Making Change Stick

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Neena Newberry, MBA, PHR, ACCFebruary 8, 2012

My son recently learned to tie his shoelaces. I distinctly recall that intense look on his face as he focused so hard on each step in the process, to make sure he did it all just right. I’m sure you haven’t had to put that level of energy and focus into tying your shoes in years because you have reached that point of unconscious competence (where it’s second nature). However, you may have other things you want to master or change to take your leadership and performance to the next level.

When I coach leaders, my goal is to help them make the desired changes, and make them stick. As you might expect, there is a method to the madness. So, today, I want to share three tips that may expedite the change process for you.

1. Remind yourself what’s at stake

Usually when you want to make a change in behavior, it’s because something much bigger is at stake. Let me explain what I mean. For example, I recently coached a client who is so smart that he often goes into mindreading mode. In other words, he keeps interrupting others because he “knows” what they are about to say.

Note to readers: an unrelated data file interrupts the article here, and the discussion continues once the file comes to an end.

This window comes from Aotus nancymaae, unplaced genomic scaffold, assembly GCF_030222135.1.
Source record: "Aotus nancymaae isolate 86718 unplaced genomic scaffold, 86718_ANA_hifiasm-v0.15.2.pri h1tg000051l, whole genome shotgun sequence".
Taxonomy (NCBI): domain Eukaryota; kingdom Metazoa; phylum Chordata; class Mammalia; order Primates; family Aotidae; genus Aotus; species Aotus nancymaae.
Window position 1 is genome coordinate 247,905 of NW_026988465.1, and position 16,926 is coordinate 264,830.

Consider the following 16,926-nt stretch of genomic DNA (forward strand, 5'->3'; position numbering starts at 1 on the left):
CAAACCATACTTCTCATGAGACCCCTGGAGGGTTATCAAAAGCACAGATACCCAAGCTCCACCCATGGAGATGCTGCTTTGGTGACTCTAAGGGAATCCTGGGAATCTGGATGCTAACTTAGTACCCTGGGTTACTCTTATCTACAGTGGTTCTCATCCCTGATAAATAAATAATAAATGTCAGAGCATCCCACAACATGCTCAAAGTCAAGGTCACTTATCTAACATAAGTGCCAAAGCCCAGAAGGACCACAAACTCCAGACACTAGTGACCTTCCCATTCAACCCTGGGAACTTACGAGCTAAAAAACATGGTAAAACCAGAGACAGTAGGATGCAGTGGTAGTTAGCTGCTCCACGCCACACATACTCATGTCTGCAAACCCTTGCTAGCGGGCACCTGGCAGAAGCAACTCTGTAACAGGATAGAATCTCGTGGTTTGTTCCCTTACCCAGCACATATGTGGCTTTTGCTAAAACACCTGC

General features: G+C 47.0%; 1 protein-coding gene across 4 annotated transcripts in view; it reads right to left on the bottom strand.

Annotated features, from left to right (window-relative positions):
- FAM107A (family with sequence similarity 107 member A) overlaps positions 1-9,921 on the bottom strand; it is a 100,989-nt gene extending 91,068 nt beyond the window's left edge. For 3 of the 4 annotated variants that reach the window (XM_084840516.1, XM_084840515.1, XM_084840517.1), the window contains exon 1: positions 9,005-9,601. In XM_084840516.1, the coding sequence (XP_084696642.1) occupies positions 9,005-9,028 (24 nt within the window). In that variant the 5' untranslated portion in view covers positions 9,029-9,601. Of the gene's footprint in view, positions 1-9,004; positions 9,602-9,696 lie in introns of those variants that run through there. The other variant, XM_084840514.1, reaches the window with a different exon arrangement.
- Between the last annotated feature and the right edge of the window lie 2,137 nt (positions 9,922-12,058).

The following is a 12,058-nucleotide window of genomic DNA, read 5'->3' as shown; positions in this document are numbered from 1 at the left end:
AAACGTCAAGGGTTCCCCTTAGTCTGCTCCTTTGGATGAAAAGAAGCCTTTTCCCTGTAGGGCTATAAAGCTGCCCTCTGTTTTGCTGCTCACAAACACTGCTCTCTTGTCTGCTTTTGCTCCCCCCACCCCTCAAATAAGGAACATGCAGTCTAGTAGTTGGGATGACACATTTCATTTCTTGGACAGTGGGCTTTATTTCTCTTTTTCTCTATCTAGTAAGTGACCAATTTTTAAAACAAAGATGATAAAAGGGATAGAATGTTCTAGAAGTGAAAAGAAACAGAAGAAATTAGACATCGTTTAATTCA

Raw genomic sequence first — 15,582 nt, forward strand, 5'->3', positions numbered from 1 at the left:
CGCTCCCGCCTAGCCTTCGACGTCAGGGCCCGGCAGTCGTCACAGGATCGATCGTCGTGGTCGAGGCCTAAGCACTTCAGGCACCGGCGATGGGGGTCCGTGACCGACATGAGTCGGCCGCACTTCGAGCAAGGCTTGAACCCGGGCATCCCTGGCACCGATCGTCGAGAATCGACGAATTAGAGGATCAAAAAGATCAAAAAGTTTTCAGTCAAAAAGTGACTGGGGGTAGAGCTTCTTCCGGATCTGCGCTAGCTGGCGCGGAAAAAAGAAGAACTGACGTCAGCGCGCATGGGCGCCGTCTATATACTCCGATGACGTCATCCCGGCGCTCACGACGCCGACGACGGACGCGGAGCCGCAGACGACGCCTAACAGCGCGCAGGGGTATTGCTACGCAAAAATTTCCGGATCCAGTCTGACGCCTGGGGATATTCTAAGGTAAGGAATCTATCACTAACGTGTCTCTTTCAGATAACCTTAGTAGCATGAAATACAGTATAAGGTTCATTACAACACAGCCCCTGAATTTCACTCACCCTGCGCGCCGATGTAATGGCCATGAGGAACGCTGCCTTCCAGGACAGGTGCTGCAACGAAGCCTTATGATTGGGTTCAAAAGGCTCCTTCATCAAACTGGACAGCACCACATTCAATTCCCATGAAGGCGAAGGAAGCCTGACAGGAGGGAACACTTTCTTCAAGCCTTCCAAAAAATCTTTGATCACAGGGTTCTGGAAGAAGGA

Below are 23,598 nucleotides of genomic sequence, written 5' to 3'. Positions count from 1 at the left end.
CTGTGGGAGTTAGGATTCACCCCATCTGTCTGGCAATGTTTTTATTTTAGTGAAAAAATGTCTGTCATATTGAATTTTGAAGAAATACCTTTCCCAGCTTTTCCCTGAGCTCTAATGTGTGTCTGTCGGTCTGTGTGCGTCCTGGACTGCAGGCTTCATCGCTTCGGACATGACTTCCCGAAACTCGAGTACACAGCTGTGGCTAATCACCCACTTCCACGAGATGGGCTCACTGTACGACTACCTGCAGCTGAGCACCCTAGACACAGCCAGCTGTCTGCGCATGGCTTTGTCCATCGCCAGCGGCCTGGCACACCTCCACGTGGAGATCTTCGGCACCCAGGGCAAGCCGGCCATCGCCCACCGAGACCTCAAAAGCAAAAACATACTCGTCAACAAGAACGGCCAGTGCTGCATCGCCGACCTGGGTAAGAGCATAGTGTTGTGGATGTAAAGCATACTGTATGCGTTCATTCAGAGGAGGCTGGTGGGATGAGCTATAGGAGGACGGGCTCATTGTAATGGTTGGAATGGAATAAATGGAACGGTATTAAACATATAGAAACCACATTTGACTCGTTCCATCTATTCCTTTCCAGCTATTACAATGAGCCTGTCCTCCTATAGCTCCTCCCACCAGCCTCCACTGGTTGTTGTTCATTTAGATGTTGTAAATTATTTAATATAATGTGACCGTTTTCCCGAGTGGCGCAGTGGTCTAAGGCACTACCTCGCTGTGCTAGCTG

He has finally come to realize the negative impact that this has on his relationships and wants to make a shift. At the end of the day, this isn’t about him wanting to be more polite and waiting patiently for others to finish. As a leader, this is about him building commitment by showing respect and valuing his team’s ideas. And for the business, it’s about delivering on the business goals as efficiently and effectively as possible. By keeping in mind what’s really at stake, he is much more motivated to follow through.

2. Recognize that others won’t notice immediately

As you put in the time and effort to change your behavior, you might feel frustrated when others just don’t seem to notice. Remember that with the day-to-day distractions in their lives, most people will take a while to notice. And when they do, it may take time for them to trust that you can sustain the behavior change – and that has less to do with you and more to do with human nature.

3. Set aside time to assess your progress

Last but not least, take time to understand what’s working for you and what’s not. By deliberately looking for the evidence, you will notice what’s working and will think about how to more proactively put it into play. Although change takes time, this approach will make change stick much faster.

So, whether you are making change on a small or large scale, identify one strategy you want to put into play for yourself this week. What small step will you take to make change stick?

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